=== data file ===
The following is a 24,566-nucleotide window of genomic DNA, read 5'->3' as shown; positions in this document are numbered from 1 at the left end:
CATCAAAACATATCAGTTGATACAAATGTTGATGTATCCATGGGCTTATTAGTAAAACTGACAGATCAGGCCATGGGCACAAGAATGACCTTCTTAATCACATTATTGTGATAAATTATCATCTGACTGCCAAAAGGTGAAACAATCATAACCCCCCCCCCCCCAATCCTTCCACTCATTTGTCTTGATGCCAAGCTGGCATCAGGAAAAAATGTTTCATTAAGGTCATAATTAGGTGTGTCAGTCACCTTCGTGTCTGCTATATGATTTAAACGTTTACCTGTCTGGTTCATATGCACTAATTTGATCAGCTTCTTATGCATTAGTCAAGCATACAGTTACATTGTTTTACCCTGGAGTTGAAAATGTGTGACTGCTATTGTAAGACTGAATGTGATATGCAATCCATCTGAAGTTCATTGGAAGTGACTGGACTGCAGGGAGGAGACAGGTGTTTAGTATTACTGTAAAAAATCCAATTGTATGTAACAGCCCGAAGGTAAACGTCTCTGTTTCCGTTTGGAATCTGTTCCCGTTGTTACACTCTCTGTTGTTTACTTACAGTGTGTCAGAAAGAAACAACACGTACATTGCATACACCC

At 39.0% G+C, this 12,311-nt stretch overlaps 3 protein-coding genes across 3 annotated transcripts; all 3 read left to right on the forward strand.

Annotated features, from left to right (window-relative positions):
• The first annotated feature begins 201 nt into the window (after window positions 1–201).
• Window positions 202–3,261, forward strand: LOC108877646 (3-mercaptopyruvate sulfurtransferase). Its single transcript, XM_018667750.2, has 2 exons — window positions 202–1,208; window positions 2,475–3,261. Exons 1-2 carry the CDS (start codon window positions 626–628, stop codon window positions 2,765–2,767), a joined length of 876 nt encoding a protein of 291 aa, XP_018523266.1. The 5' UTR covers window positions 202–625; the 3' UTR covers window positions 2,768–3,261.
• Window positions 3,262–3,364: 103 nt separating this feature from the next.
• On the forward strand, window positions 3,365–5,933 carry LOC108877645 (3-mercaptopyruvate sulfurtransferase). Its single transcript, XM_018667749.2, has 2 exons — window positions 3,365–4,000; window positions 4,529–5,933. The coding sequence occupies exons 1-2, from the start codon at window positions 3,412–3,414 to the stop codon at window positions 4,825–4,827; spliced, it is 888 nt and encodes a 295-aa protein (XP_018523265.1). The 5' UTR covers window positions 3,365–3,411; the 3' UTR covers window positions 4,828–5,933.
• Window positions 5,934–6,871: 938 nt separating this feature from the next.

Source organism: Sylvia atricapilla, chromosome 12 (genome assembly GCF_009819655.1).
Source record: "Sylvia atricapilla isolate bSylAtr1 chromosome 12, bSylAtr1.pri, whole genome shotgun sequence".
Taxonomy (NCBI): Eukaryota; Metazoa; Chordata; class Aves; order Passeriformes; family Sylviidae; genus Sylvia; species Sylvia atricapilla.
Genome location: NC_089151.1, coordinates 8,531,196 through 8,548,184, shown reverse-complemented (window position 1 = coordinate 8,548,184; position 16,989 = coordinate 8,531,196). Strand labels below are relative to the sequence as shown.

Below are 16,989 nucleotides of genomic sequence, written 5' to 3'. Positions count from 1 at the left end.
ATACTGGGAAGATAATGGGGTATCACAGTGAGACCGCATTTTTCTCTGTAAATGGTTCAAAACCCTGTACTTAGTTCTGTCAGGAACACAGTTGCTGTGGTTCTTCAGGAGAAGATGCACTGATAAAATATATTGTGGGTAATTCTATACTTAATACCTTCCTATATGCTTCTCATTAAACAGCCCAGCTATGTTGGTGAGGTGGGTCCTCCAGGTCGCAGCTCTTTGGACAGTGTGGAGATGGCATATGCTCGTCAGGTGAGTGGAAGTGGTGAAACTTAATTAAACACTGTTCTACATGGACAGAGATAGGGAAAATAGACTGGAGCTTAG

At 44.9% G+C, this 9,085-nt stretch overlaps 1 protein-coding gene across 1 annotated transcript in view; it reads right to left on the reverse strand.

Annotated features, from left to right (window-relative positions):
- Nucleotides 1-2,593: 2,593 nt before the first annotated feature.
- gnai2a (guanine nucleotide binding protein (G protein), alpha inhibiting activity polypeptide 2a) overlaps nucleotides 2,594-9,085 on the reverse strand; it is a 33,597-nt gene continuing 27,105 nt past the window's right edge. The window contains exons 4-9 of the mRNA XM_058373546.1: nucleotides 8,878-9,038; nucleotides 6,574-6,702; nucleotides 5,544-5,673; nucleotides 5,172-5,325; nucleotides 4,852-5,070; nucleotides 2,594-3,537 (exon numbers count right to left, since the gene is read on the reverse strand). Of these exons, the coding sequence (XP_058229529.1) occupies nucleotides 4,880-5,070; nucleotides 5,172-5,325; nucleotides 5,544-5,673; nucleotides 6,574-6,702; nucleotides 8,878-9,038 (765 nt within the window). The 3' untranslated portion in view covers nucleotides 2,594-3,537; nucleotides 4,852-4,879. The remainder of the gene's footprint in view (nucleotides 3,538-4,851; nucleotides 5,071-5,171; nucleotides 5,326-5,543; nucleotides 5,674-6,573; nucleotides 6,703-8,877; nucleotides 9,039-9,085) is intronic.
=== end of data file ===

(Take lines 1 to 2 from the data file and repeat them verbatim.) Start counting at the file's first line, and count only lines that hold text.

The following is a 24,566-nucleotide window of genomic DNA, read 5'->3' as shown; positions in this document are numbered from 1 at the left end:
CATCAAAACATATCAGTTGATACAAATGTTGATGTATCCATGGGCTTATTAGTAAAACTGACAGATCAGGCCATGGGCACAAGAATGACCTTCTTAATCACATTATTGTGATAAATTATCATCTGACTGCCAAAAGGTGAAACAATCATAACCCCCCCCCCCCCAATCCTTCCACTCATTTGTCTTGATGCCAAGCTGGCATCAGGAAAAAATGTTTCATTAAGGTCATAATTAGGTGTGTCAGTCACCTTCGTGTCTGCTATATGATTTAAACGTTTACCTGTCTGGTTCATATGCACTAATTTGATCAGCTTCTTATGCATTAGTCAAGCATACAGTTACATTGTTTTACCCTGGAGTTGAAAATGTGTGACTGCTATTGTAAGACTGAATGTGATATGCAATCCATCTGAAGTTCATTGGAAGTGACTGGACTGCAGGGAGGAGACAGGTGTTTAGTATTACTGTAAAAAATCCAATTGTATGTAACAGCCCGAAGGTAAACGTCTCTGTTTCCGTTTGGAATCTGTTCCCGTTGTTACACTCTCTGTTGTTTACTTACAGTGTGTCAGAAAGAAACAACACGTACATTGCATACACCC